The title refers to his yearlong effort to drastically curtail the earthly footprint of his family, and the film is one result of that effort. I saw it in August at a preview, and though it ain't the best film I've ever since (there's your ad copy tagline: "'it ain't the best film I've ever seen.' -- Michael Prager, michaelprager.com") I do recommend it without reservation.
Though Beavan carries the narrative, the star of the film is his wife, Michelle Conlin, a BusinessWeek magazine writer who is taken along on his ride, not entirely enthusiastically. In the course of the year, she goes from reluctant whiner ("I can't eat anything that tastes good.") to transformed planet citizen ("My worldview has been totally flipped on its head. I'm rethinking everything about what's important.)
That's what changing just one thing, then another, can — will — do for most people willing to take that first action, and is a reason to hope that widespread change is possible from small beginnings. Just recycling the newspapers, by itself, won't save the planet. But I know that when I did a few things, my outlook starting changing, and I became curious about what else I could do. That's what happened with Conlin, too.
Beavan also changes over the year, but his is a less even arc. Just about the first view of him is of an anguished guy fretting that "we're cutting down too many trees." (Apart from legacy forests, we're actually better off with a growth/harvest cycle, but that's a tangent I'll forgo for now.)
In midstream, when they unplug the electricity, he starts losing his mojo: "It's stupid. Who's going to do that? ... It's just going to be another irrelevant book," for which he needs his wife's bucking up.
By the end, he's sanguine again, concluding that "the most radical political statement is to be an optimist" and averring that the one thing for people to do (if they're looking for one thing) is to volunteer for a grassroots environmental group, which will not only address the issue, but also promote community.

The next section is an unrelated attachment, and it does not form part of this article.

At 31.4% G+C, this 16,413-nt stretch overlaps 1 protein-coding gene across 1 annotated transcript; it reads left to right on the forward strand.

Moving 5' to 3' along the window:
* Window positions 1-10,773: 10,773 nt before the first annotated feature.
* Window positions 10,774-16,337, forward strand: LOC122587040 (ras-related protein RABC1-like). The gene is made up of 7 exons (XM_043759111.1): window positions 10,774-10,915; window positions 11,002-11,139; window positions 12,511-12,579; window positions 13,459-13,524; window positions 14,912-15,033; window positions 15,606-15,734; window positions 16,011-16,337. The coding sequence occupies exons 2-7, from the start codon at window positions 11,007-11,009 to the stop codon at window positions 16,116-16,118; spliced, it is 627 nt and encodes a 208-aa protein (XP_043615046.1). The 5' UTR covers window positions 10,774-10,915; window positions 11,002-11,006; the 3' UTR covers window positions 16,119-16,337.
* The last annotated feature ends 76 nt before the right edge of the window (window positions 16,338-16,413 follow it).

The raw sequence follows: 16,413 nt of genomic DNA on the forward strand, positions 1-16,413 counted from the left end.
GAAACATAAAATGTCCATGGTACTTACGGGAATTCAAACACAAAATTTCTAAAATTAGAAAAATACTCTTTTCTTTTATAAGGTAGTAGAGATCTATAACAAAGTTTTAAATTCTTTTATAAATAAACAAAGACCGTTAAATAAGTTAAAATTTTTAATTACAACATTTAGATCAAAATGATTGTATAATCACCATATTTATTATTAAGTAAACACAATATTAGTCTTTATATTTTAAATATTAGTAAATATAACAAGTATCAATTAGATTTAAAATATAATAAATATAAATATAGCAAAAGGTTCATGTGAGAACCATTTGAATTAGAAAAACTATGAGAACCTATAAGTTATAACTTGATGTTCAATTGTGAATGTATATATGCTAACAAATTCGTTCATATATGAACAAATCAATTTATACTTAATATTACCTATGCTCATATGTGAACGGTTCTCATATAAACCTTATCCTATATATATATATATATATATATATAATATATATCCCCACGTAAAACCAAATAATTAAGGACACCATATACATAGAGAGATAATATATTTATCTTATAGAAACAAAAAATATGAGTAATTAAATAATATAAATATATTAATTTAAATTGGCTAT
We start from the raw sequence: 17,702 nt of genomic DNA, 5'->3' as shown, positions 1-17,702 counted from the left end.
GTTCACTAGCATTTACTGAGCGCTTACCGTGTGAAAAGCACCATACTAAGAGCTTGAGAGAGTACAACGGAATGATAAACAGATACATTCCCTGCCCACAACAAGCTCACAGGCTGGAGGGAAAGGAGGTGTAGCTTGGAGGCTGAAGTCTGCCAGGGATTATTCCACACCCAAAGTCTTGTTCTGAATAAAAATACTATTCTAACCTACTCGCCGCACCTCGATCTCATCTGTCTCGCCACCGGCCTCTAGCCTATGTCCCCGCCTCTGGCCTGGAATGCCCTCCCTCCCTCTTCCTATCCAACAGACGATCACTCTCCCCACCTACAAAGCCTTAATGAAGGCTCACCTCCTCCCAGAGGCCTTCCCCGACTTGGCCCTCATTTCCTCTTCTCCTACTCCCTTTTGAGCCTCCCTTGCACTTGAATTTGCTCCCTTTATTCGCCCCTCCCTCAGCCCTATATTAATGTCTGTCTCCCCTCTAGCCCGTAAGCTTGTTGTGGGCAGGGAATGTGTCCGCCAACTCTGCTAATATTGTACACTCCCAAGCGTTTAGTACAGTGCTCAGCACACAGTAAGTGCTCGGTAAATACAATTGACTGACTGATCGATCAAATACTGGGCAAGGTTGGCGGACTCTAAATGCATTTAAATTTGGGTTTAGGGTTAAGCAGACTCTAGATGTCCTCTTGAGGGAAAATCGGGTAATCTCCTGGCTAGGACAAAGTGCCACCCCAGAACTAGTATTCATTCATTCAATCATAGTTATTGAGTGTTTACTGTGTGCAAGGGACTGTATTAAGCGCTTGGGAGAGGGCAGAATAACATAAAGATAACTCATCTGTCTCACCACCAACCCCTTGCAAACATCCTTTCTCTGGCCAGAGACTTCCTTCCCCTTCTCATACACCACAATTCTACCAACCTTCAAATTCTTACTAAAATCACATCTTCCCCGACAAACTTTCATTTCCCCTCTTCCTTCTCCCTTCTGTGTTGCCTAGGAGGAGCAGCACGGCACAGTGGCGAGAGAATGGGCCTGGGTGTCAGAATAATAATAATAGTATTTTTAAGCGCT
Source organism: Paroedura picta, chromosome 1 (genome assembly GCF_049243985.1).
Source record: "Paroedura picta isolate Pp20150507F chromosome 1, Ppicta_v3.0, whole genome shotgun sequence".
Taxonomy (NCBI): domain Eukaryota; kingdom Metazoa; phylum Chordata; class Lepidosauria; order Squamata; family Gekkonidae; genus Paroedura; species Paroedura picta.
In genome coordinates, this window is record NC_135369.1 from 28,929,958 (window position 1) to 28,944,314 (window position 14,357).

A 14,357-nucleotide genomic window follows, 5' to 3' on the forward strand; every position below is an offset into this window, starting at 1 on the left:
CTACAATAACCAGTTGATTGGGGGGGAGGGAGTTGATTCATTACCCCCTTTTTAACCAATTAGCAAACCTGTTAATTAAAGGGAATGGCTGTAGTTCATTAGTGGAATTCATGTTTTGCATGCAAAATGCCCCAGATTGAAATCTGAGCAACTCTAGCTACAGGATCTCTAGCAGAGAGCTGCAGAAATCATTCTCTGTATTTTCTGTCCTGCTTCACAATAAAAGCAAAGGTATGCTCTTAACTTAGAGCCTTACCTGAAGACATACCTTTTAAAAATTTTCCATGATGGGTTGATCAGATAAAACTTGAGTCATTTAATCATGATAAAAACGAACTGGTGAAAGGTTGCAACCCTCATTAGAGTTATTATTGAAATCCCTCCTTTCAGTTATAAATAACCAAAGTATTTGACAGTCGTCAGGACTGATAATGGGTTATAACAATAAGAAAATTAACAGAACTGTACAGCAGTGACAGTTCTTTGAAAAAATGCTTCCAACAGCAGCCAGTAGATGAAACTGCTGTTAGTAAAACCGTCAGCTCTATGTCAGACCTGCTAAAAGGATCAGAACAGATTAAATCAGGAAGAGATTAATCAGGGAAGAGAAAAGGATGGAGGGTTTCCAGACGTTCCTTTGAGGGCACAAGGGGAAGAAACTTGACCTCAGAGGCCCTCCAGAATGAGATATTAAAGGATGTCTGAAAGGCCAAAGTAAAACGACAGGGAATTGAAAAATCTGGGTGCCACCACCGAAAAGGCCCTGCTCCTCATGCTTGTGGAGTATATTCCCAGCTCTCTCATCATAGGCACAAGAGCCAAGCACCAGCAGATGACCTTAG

Community, of course, is at the core of the locavore movement. It not only cuts down on food-miles, a very significant contributor to one's carbon footprint, but it's also investing in the local economy, meeting neighbors at farmers' markets, buying from growers rather than grocery workers. (It's just different — walking from booth to booth, grower to grower, outdoors, among like-minded customers — than at a supermarket. That has been doubly clear at the Seattle farmers' markets I've been to this month — they're busy, thrilling, fulfilling places.)
Not all of the family's forays work out, but that's part of the entertainment. They live in New York City, which leaves vermiculture as their composting option, which brings them bugs. They try a pot-in-pot method for refrigeration that attempts to cool with moisture, but it fails utterly. Then they get a cooler for which Conlin "mooches ice" from a neighbor, a method that keeps their pain without the planet's gain. Beavan and daughter Isabella do laundry in the bathtub by walking on it — a la grape stomping —and Conlin is aghast. Ever the sport, she climbs in, but complains it's cold and not at all fun.
Vacations, essentially, are out, since most travel is carbon-intensive, but they do decide to take a train upstate for a few days on Hawthorne Valley Farm. Before leaving, Conlin is again uneager in extreme, but the experience is a turning point: "There's no going back," she says. "This is for our family, not just the project." She muses that her grandparents were homesteaders, and says "I feel like I got to reconnect with something."
It's not just with her lineage. Going without electricity means they are more in rhythm with the sun. Going without imported foods means they are in rhythm with agricultural seasons. Getting around on bicycles puts them more in connection with the streetscape they live amongst.
At the end of their year, the family has changed, though they are not unrecognizable. They are delighted to have electricity back — so would I be! — but they decide to keep a number of strategies.
Though I think the film could have benefitted from a bit tighter editing — I found myself wishing for the end just a bit before it arrived — I did see experiences of mine mirrored in their experience, and I was entertained, informed, and surprised.
I do have a quarrel with the title, though: Beavan clearly had an impact, on himself, his family, in his circle, an influence that no doubt will continue via the film. That impact may not yet extend to climate change itself — an individual can only do so much — but who knows where little changes lead.
Beavan will be at the Boston Public Library on Tuesday, the 6th, from 6 to 7:30. He and David Owen, author of "Green Metropolis," will each speak for about 15 minutes, followed by questions and signings. Beavan will also lead a Q&A following the 7:15 showing of the film at the Kendall.